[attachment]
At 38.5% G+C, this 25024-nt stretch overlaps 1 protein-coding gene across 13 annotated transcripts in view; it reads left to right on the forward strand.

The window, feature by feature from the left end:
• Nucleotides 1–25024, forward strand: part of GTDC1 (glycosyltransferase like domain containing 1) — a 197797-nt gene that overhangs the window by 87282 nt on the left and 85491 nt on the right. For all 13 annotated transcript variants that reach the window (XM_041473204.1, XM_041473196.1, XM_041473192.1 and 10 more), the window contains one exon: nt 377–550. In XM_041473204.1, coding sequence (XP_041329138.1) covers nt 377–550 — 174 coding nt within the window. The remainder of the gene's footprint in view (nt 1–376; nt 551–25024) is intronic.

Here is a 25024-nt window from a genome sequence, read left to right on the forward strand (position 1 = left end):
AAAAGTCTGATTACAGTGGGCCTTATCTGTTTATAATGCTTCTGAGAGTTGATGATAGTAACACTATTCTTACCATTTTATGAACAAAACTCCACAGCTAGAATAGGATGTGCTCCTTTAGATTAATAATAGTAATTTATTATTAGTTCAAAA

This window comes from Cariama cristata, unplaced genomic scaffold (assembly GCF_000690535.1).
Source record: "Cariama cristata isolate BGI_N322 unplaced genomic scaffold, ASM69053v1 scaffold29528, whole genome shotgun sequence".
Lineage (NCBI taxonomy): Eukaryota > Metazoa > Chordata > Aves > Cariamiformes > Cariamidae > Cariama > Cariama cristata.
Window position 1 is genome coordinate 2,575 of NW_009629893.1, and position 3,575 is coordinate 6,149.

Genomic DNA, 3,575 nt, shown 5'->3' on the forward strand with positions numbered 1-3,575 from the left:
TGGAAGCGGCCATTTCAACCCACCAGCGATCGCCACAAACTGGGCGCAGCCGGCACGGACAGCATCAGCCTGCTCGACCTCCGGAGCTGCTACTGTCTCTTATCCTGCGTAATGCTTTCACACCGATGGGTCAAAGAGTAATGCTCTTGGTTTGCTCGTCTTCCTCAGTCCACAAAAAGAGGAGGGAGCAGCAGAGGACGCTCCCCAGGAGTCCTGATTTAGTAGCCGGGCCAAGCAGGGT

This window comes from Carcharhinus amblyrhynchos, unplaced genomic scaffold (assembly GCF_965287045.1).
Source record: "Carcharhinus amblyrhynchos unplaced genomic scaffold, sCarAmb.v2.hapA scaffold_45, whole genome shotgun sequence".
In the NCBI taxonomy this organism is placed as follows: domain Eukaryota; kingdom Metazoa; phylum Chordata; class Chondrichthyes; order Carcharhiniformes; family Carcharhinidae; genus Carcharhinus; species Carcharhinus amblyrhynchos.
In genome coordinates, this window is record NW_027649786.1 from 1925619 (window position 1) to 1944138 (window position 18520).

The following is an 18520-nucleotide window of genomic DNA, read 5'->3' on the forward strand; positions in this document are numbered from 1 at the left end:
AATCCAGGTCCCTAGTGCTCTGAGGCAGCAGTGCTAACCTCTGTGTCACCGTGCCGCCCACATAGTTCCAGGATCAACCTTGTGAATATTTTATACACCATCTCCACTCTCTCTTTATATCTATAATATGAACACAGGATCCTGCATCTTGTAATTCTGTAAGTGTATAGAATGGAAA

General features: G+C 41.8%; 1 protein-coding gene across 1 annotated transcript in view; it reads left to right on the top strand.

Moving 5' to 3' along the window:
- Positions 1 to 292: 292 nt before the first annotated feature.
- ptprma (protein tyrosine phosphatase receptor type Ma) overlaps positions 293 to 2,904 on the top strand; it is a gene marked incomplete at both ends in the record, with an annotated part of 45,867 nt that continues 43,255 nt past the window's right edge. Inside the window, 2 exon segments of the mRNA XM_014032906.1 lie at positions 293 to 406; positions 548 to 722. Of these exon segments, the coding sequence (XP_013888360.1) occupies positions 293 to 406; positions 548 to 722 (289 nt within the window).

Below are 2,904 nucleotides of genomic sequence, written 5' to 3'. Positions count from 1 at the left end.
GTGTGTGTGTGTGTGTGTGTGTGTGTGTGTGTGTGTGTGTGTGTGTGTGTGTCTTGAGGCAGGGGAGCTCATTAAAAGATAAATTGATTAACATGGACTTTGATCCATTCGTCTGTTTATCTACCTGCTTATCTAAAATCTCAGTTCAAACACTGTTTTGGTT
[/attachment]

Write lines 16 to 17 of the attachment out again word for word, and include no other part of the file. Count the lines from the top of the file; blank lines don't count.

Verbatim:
The following is an 18520-nucleotide window of genomic DNA, read 5'->3' on the forward strand; positions in this document are numbered from 1 at the left end:
AATCCAGGTCCCTAGTGCTCTGAGGCAGCAGTGCTAACCTCTGTGTCACCGTGCCGCCCACATAGTTCCAGGATCAACCTTGTGAATATTTTATACACCATCTCCACTCTCTCTTTATATCTATAATATGAACACAGGATCCTGCATCTTGTAATTCTGTAAGTGTATAGAATGGAAA